Speed, resistance, and unexpected accelerations modulate feed forward and feedback control during a novel weight bearing task.
Gait & posture
Acceleration; Adult; Electromyography; Female; Humans; Knee Joint; Male; Middle Aged; Movement; Range of Motion, Articular; Reference Values; Task Performance and Analysis; Weight-Bearing; Young Adult
We developed a method to investigate feed-forward and feedback movement control during a weight bearing visuomotor knee tracking task. We hypothesized that a systematic increase in speed and resistance would show a linear decrease in movement accuracy, while unexpected perturbations would induce a velocity-dependent decrease in movement accuracy. We determined the effects of manipulating the speed, resistance, and unexpected events on error during a functional weight bearing task. Our long term objective is to benchmark neuromuscular control performance across various groups based on age, injury, disease, rehabilitation status, and/or training. Twenty-six healthy adults between the ages of 19-45 participated in this study. The study involved a single session using a custom designed apparatus to perform a single limb weight bearing task under nine testing conditions: three movement speeds (0.2, 0.4, and 0.6Hz) in combination with three levels of brake resistance (5%, 10%, and 15% of individual's body weight). Individuals were to perform the task according to a target with a fixed trajectory across all speeds, corresponding to a∼0 (extension) to 30° (flexion) of knee motion. An increase in error occurred with speed (p<0.0001, effect size (eta2): η2=0.50) and resistance (p<0.0001, η2=0.01). Likewise, during unexpected perturbations, the ratio of perturbed/non-perturbed error increased with each increment in velocity (p<0.0014, η2=0.08), and resistance (p<0.0001, η2=0.11). The hierarchical framework of these measurements offers a standardized functional weight bearing strategy to assess impaired neuro-muscular control and/or test the efficacy of therapeutic rehabilitation interventions designed to influence neuromuscular control of the knee.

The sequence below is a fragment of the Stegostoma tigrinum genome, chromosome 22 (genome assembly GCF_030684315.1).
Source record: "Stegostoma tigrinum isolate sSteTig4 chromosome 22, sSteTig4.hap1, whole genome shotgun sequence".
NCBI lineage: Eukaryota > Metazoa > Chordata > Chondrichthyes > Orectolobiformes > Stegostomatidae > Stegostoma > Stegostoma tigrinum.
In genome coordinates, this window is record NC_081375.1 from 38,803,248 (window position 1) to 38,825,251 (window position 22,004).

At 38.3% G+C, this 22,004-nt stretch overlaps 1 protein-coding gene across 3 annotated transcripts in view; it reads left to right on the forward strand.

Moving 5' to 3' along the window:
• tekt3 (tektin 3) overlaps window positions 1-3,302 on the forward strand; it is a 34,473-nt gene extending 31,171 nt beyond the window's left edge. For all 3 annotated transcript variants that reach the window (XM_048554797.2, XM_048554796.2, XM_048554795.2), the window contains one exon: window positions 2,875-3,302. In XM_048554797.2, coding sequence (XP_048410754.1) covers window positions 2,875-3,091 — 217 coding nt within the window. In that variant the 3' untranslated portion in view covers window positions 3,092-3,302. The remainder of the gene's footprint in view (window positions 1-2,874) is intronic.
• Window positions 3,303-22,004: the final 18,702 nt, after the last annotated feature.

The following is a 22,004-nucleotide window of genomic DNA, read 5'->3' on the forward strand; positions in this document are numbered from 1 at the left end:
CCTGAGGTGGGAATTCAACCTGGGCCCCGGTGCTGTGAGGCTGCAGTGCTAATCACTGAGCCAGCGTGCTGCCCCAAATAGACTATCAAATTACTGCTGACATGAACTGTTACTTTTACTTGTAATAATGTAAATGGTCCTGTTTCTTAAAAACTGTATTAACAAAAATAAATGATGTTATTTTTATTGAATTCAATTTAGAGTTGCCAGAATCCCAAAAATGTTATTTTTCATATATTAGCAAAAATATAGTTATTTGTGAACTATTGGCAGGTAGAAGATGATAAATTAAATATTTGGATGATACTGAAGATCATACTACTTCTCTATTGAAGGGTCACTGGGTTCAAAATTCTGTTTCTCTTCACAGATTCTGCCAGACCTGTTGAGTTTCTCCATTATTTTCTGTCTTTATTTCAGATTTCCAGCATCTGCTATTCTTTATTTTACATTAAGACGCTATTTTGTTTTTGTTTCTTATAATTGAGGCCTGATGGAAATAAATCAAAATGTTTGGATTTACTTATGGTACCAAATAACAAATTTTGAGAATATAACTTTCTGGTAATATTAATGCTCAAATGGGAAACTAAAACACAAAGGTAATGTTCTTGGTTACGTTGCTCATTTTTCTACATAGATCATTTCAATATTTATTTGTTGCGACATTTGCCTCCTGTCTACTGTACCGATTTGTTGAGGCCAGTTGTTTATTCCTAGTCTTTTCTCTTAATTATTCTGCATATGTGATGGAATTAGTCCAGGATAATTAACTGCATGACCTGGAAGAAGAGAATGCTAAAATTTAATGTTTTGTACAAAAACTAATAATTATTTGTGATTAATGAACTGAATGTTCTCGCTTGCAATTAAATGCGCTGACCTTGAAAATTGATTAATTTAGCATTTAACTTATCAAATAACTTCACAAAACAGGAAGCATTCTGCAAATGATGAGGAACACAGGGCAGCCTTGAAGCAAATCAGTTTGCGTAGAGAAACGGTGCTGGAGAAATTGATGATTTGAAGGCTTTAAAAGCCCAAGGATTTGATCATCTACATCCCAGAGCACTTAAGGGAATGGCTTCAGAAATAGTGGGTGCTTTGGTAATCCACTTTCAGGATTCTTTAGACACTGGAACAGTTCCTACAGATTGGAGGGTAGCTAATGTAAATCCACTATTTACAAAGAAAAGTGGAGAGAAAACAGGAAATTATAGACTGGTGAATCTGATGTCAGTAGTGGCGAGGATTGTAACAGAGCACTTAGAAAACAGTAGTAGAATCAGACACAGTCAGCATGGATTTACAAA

Tseng, S., Cole, K. R., Shaffer, M., Petrie, M., Yen, C., & Shields, R. (2017). Speed, resistance, and unexpected accelerations modulate feed forward and feedback control during a novel weight bearing task.. Gait & posture, 52 (). http://dx.doi.org/10.1016/j.gaitpost.2016.12.015